|I m Not a NOOB|
"It's written right there!"
"Why can't you just ________?"
"If you can't do it, doesn't mean it doesn't work."
These are just some of the replies I frequently come across various blogs, forums and comment sections to questions and posts like:
"Fake.. Doesn't work."
"I tried but wasn't able to do it.."
"How to hack FB easily?"
"Need hacking tool for this online game.."
Amazingly, whether the question is genuine or not almost never seems to matter. On the internet, you come across all sorts of people from all ends of the earth and all walks of life. Most people, at some point or another, encounter someone who, instead of answering or ignoring their sincere query or request, chooses to be rude and mocks them. Most people also come across some others who may be getting stuck in something so basic and seemingly stupid, that they seem to be only doing this just annoy others or spam the website.
Why does this happen? Why do we see so many useless conversations? Why so many questions that have been asked and answered a million times still seem to stagger some? How to get out of this vicious cycle? How to avoid coming across as a noob and how to help others who are in fact not so different than us? It's time someone answered these questions. So, here's my attempt.
NOTE: This article is for anyone who wishes to communicate their troubles efficiently and getting their questions answered without uncalled for rudeness. Obviously, this is not for offending any group of individuals but simply a possible solution to a widespread problem.
Admittedly, this may seem a bit general but not being (or not looking like) a noob holds great importance, especially for beginner hackers. This is because, the only way to get help is from someone who has experience in this field. Getting to the point where one can help others often (seemingly) makes them forget that everyone does not have the same knowledge as them. Meaning, anyone who knows more than the other (especially in hacking) tends to get annoyed and irritated quite easily at the other's apparently silly and spammy questions. Again, the question may be genuine and the person may be seriously seeking help. In this case, simply coming across as a noob may leave their questions unanswered.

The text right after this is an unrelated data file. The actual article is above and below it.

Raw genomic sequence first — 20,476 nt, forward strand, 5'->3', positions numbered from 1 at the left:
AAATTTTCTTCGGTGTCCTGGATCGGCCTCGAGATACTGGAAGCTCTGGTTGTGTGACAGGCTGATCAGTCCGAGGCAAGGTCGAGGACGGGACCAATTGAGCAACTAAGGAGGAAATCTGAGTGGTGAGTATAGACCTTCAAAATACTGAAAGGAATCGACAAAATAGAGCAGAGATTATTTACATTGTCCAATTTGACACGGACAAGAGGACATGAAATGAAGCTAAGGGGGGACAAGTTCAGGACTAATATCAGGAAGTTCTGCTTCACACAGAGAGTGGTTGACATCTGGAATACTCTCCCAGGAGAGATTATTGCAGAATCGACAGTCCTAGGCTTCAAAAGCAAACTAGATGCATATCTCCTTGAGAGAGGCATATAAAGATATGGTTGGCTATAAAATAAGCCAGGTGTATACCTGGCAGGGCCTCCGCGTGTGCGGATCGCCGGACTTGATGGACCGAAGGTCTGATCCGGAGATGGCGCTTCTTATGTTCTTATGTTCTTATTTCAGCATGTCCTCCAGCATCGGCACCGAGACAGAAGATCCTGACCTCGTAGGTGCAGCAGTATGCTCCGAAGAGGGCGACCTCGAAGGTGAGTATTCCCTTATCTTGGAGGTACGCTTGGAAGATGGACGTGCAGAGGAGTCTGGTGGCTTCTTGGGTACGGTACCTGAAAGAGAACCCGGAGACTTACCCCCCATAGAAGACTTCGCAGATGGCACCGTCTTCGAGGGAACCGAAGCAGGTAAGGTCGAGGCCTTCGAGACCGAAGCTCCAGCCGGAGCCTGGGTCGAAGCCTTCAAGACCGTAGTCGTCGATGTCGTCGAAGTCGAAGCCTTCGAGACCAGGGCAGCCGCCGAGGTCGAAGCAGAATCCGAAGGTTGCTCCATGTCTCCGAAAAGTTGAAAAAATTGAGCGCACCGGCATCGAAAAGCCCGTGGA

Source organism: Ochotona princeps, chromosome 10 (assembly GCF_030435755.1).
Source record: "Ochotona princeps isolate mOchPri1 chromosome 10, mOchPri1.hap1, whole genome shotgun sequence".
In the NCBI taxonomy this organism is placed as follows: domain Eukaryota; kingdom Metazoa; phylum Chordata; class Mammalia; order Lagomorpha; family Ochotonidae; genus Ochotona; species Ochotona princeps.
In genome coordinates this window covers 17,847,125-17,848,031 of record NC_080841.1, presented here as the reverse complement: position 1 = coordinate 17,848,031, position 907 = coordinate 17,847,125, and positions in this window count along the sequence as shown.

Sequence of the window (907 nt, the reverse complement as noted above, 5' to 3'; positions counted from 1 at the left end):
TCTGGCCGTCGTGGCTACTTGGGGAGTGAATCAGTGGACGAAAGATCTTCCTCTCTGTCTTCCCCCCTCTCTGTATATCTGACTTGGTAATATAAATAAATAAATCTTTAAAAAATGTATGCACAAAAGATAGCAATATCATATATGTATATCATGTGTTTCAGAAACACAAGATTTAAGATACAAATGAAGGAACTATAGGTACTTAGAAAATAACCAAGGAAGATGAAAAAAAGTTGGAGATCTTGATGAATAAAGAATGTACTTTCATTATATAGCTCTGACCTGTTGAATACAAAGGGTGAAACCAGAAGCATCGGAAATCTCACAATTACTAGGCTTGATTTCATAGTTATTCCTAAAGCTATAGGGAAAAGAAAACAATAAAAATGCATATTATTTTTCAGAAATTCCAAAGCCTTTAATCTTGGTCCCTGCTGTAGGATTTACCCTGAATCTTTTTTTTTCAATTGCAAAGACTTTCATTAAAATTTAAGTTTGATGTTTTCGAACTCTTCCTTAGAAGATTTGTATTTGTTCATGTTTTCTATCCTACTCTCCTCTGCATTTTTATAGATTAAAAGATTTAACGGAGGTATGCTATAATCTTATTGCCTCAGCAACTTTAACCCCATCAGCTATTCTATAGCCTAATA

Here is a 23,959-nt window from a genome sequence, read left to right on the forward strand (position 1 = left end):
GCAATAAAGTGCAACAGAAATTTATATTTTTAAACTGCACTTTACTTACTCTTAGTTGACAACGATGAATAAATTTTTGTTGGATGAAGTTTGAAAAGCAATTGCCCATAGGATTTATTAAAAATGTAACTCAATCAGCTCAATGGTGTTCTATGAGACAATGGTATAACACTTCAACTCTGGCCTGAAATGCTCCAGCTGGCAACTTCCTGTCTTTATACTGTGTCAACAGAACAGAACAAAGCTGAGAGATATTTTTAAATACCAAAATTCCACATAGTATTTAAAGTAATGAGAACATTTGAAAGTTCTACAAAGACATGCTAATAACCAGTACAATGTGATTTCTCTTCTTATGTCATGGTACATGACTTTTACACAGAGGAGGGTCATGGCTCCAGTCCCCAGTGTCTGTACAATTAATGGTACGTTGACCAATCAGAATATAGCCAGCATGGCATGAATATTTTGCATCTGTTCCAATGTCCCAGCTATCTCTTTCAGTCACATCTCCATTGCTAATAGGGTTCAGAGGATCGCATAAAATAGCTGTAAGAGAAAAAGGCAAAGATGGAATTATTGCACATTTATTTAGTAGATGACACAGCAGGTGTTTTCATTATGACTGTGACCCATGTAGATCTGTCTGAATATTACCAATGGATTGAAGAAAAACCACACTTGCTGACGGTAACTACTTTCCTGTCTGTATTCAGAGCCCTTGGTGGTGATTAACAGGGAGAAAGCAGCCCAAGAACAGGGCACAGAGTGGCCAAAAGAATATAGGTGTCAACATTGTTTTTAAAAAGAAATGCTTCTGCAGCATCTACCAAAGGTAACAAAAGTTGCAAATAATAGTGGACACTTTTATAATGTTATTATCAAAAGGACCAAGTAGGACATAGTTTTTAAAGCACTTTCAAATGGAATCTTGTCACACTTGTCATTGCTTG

The world is moving continuously and it is up to us to keep up. Forget "Survival of the fittest", it's now "Thrival of the smartest". Humanity's collective intelligence will always surpass any individual's intelligence. It is for this reason, hackers, more than any other groups, should learn to learn from and teach others, peacefully. Exchange of information and ideas are the pillars keeping the hacker community alive, bonded and continually rising to greater heights.
Coming back to the main topic, let's take a look at some of the most common reasons of someone being labeled a "noob".
►Asking Google-able Questions
There's an awful lot of people on our little planet. Say you want to go out to congratulate everyone who has a birthday today and take 10 seconds per person. Assuming a reasonable average of 20 million birthdays a day, it will take you over 6 years, if you went 24 hours a day, everyday. By that time, of course the last person would have aged 6 years and would not be very happy with you. What's the point of telling you this? Not only that statistics are fun but more importantly: There's an awful lot of people here. Not only more than what we think, but much more than we can think. With that in mind, there's a very good chance that if and when you face a problem, someone, somewhere has already faced and overcome that same problem in the past. There's only so many problems the world can throw at us, but all of us have to overcome most of them. The answers are on the internet, waiting to be googled.
Further, Google has a ridiculously large webpage index (Reportedly, over 50 freaking billion pages). Say you type something in the Google search bar, notice that it comes up with numerous suggestions. That means someone has typed that before. It's like almost everything we'll ever think, has been thought before by someone else. Consequently, majority of what we'll ever search on Google has already been searched by someone else and there's a good chance the problem has already been solved.
So, before anything else one should always (ALWAYS!) try to Google out a solution for whatever problems they are facing. Not only is it much more efficient, it saves everyone's time. Life is short. So, learn to Google.
►Laziness, expecting magic, asking too much